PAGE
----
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Hello 2012. Cooperate now, willya?

January 2, 2012

So here we are.  New year.  New slate.  All that new stuff.

It’s still trouble not carrying all that crap that follows one from day to day.  There’s no security checkpoint or Magniot line to hold back all that we’d rather not take with us into this pristine new year.  It’s all what’s in our heads, I guess.

Which leads me to my topic du jour.  My career.

I’d say I was in a holding pattern with the whole thing, but that’s way too cliche.  If I were to use it, I’d entertain my pilot friends out there by saying I’m well past my EFC and have cut deeply into my hold fuel.  Trouble is, weather at all those cozy alternates right now are pretty much zero/zero in fog or heavy thunderstorms, locusts or bubonic plague.  Just not a good place to point the nose of my ship, as it were.  So here I sit at 12,000 feet in the hold stack, certainly not alone waiting for the Worlds Largest Airline to recall my sorry ass.  No, I’ve got plenty of company.

Sorry.  I said I wouldn’t use the old “holding pattern” cliche.  I did anyway.  It does fit, though.  Old cliches and stereotypes are real timesavers!

All told, I’ve been on furlough going on 9 years now.

I received an email from the union that “represents” me (and my interests, supposedly) on New Years Eve.  It was from the president of said unit who was concluding her 2 year elected term of office.  She summed up the most recent raw deal passed on to us pilots.  (Recall that United pilots and Continental pilots still work independent of each other.  Although the airlines have FAA approval to operate as one, actually this is far from what is presently happening.)  Without getting into mind numbing detail, the letter stated one pilot group (Continental pilots) got profit sharing for 2011 because, apparently, their union president complained about it.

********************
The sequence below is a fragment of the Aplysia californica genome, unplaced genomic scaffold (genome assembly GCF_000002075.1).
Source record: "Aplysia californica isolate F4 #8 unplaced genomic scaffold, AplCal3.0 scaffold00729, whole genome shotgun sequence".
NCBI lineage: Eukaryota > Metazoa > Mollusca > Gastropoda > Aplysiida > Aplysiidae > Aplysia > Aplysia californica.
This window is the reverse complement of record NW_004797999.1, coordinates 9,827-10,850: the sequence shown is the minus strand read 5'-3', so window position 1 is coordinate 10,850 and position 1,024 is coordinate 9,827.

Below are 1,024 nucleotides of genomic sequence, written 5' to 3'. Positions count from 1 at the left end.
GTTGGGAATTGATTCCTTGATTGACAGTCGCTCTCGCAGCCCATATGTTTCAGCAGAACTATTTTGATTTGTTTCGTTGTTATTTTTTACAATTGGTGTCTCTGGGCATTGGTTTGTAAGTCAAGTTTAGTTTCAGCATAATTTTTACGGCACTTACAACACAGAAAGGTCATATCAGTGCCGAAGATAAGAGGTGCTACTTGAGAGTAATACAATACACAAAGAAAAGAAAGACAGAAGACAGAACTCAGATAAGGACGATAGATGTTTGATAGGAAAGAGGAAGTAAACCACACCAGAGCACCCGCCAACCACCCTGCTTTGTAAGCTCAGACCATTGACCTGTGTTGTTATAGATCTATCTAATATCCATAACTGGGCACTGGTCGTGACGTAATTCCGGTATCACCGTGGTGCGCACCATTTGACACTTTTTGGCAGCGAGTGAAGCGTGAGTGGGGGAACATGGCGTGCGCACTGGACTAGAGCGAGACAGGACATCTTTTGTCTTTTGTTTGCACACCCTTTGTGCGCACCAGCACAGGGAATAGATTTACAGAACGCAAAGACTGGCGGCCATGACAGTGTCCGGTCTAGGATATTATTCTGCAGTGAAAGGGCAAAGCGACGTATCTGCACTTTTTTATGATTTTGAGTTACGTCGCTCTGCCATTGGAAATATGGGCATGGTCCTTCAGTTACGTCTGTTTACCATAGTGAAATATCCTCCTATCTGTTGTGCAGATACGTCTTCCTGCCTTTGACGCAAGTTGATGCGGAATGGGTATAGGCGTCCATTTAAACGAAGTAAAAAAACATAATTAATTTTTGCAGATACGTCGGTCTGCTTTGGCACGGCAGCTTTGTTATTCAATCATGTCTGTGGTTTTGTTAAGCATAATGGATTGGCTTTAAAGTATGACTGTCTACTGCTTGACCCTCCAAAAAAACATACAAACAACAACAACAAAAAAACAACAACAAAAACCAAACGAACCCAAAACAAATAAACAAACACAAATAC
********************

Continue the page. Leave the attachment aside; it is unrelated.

Now, United pilots already have profit sharing as part of their total (measly, pathetic) compensation contract.  But when the union president for the United pilots heard about the Continental pilots getting something effectively for nothing, she wanted to get something for us, too.  Fair is fair, right?  Problem is, senior management at United Continental Holdings said “no” like your parents might have said when you asked for 50 cents extra allowance.  End of discussion.

Now the pilot groups of both subsidiary companies (UAL and CAL) are quite bitterly divided over how this grimy, increasingly tasteless pie is being divided.  There were some inklings of animosity between the two groups before, but it’s certainly evident now.

How does this affect me?  Well, as far as I can tell the only thing that will actually change anything in my present furlough situation is simply for all those old guys who benefitted greatly from the change in mandatory retirement age from 60 to 65 four years ago to finally start retiring.  And unless United starts parking airplanes in the desert again (don’t say it too loud or they probably will do so just for hearing it) that’s the only positive movement up the seniority list I will see.  And even that is pretty slow for the next few years.

Best scenario?  A joint collective bargaining agreement (JCBA) that spells out staffing issues via a “scope” section.  Something that is “manpower positive”, ie. more pilots needed.  But I don’t expect this in 2012.

More realistic scenario?  Due to retirements as mentioned above, simple attrition will cause my recall somewhere in 2013 or 2014.  Did I mention I’ve been on furlough for 9 years?

I could go on and on about this topic, but it’s late.  I really love being an airline pilot.  I wanted to be since as early as I could remember, 5 or so.  It’s a great job.  But one shitty career.  I still want my job back.

Suffice to say that yet again I am a pawn in one gigantic chess game in the confounding airline industry.  Everything is tied to my seniority number.  Given to me when I was hired 12 years ago.  Can’t change that.  But I guess I can change the way I feel about it.

Maybe I can leave this crap in 2011.  Oops.  Too late.

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